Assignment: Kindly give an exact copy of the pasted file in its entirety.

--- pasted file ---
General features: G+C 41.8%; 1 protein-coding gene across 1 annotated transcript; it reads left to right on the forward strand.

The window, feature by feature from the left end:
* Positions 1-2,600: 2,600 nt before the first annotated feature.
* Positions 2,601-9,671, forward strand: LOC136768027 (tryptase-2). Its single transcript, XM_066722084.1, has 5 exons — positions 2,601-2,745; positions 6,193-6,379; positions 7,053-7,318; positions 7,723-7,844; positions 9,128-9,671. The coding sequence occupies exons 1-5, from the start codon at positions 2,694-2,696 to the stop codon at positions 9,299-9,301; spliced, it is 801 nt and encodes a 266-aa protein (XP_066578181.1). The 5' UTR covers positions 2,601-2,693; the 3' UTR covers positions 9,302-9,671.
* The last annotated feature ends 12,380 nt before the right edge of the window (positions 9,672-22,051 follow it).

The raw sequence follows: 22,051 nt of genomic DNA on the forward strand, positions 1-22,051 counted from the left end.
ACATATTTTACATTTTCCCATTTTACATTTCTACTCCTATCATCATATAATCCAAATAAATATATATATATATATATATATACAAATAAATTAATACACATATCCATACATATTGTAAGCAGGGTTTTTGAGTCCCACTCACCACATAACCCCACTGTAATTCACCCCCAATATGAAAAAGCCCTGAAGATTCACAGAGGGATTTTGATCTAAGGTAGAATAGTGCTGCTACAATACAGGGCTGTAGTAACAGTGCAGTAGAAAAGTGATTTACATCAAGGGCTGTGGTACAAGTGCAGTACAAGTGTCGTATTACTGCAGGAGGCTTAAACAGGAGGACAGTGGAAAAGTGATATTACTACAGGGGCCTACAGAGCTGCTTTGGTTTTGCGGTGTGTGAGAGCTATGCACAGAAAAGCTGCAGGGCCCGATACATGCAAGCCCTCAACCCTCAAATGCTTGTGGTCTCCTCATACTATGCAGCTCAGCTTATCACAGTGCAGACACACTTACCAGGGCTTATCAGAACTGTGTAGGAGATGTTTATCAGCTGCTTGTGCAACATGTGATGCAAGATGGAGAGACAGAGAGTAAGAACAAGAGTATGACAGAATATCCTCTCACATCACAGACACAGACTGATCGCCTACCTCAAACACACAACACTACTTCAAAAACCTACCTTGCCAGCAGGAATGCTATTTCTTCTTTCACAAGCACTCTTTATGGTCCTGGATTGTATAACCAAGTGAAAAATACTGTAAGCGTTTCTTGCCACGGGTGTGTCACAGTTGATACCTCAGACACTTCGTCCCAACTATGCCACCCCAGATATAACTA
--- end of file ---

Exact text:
General features: G+C 41.8%; 1 protein-coding gene across 1 annotated transcript; it reads left to right on the forward strand.

The window, feature by feature from the left end:
* Positions 1-2,600: 2,600 nt before the first annotated feature.
* Positions 2,601-9,671, forward strand: LOC136768027 (tryptase-2). Its single transcript, XM_066722084.1, has 5 exons — positions 2,601-2,745; positions 6,193-6,379; positions 7,053-7,318; positions 7,723-7,844; positions 9,128-9,671. The coding sequence occupies exons 1-5, from the start codon at positions 2,694-2,696 to the stop codon at positions 9,299-9,301; spliced, it is 801 nt and encodes a 266-aa protein (XP_066578181.1). The 5' UTR covers positions 2,601-2,693; the 3' UTR covers positions 9,302-9,671.
* The last annotated feature ends 12,380 nt before the right edge of the window (positions 9,672-22,051 follow it).

The raw sequence follows: 22,051 nt of genomic DNA on the forward strand, positions 1-22,051 counted from the left end.
ACATATTTTACATTTTCCCATTTTACATTTCTACTCCTATCATCATATAATCCAAATAAATATATATATATATATATATATACAAATAAATTAATACACATATCCATACATATTGTAAGCAGGGTTTTTGAGTCCCACTCACCACATAACCCCACTGTAATTCACCCCCAATATGAAAAAGCCCTGAAGATTCACAGAGGGATTTTGATCTAAGGTAGAATAGTGCTGCTACAATACAGGGCTGTAGTAACAGTGCAGTAGAAAAGTGATTTACATCAAGGGCTGTGGTACAAGTGCAGTACAAGTGTCGTATTACTGCAGGAGGCTTAAACAGGAGGACAGTGGAAAAGTGATATTACTACAGGGGCCTACAGAGCTGCTTTGGTTTTGCGGTGTGTGAGAGCTATGCACAGAAAAGCTGCAGGGCCCGATACATGCAAGCCCTCAACCCTCAAATGCTTGTGGTCTCCTCATACTATGCAGCTCAGCTTATCACAGTGCAGACACACTTACCAGGGCTTATCAGAACTGTGTAGGAGATGTTTATCAGCTGCTTGTGCAACATGTGATGCAAGATGGAGAGACAGAGAGTAAGAACAAGAGTATGACAGAATATCCTCTCACATCACAGACACAGACTGATCGCCTACCTCAAACACACAACACTACTTCAAAAACCTACCTTGCCAGCAGGAATGCTATTTCTTCTTTCACAAGCACTCTTTATGGTCCTGGATTGTATAACCAAGTGAAAAATACTGTAAGCGTTTCTTGCCACGGGTGTGTCACAGTTGATACCTCAGACACTTCGTCCCAACTATGCCACCCCAGATATAACTA